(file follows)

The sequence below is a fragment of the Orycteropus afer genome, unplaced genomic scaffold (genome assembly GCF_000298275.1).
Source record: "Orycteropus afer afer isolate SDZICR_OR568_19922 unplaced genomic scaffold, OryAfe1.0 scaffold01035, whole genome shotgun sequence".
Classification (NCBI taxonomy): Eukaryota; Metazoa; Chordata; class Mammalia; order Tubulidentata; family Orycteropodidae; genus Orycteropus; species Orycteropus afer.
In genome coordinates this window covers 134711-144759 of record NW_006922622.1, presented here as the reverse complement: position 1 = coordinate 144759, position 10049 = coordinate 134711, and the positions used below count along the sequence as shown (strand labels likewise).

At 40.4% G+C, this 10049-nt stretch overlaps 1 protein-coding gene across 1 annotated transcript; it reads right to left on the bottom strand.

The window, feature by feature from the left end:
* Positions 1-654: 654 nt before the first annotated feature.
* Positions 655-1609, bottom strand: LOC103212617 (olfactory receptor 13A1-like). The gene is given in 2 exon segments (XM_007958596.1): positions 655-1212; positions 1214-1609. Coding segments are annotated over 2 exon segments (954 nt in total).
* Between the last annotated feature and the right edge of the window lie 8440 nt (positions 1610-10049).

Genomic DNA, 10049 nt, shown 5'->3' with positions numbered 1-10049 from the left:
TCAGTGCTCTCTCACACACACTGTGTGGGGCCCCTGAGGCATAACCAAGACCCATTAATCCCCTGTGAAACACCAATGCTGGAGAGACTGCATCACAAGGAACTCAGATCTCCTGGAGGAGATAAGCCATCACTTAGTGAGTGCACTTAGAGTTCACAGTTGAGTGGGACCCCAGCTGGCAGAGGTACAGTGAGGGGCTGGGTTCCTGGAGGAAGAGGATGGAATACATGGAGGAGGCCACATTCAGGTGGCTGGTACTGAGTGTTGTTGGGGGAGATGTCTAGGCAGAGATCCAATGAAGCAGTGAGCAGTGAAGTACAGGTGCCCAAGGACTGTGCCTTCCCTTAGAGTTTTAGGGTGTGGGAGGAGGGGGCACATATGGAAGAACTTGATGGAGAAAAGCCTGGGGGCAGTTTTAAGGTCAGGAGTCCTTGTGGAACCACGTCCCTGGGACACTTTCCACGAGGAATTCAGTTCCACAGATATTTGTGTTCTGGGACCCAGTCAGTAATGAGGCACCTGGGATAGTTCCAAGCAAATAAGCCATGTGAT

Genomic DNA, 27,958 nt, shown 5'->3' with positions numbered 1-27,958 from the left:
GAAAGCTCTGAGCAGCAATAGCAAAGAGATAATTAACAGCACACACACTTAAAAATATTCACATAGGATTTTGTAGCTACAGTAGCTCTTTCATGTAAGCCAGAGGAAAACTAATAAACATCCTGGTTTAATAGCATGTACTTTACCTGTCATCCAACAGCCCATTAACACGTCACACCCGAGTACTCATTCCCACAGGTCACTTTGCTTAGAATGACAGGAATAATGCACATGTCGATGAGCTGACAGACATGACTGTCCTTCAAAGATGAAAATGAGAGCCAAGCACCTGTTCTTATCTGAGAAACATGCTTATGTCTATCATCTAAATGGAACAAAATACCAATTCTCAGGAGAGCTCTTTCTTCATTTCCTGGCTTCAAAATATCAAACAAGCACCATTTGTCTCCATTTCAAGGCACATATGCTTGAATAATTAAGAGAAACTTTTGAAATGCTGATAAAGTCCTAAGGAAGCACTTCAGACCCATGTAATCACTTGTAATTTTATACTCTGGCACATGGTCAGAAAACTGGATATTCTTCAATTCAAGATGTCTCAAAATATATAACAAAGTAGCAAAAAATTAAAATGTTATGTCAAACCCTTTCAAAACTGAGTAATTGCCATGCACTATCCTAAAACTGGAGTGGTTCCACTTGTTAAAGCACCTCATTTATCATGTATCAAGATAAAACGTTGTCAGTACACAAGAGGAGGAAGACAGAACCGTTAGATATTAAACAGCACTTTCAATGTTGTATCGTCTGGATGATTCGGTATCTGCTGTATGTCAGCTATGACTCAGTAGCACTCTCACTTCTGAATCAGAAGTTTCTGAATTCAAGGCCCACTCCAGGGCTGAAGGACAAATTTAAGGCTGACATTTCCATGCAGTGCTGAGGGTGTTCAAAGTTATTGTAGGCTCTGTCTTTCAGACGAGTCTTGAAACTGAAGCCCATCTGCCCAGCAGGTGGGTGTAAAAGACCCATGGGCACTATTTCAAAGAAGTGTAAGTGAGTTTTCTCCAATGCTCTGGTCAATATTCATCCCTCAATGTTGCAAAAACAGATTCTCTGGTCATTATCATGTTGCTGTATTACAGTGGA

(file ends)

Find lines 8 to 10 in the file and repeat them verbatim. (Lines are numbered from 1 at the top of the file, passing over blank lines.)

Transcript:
* Positions 655-1609, bottom strand: LOC103212617 (olfactory receptor 13A1-like). The gene is given in 2 exon segments (XM_007958596.1): positions 655-1212; positions 1214-1609. Coding segments are annotated over 2 exon segments (954 nt in total).
* Between the last annotated feature and the right edge of the window lie 8440 nt (positions 1610-10049).

Genomic DNA, 10049 nt, shown 5'->3' with positions numbered 1-10049 from the left: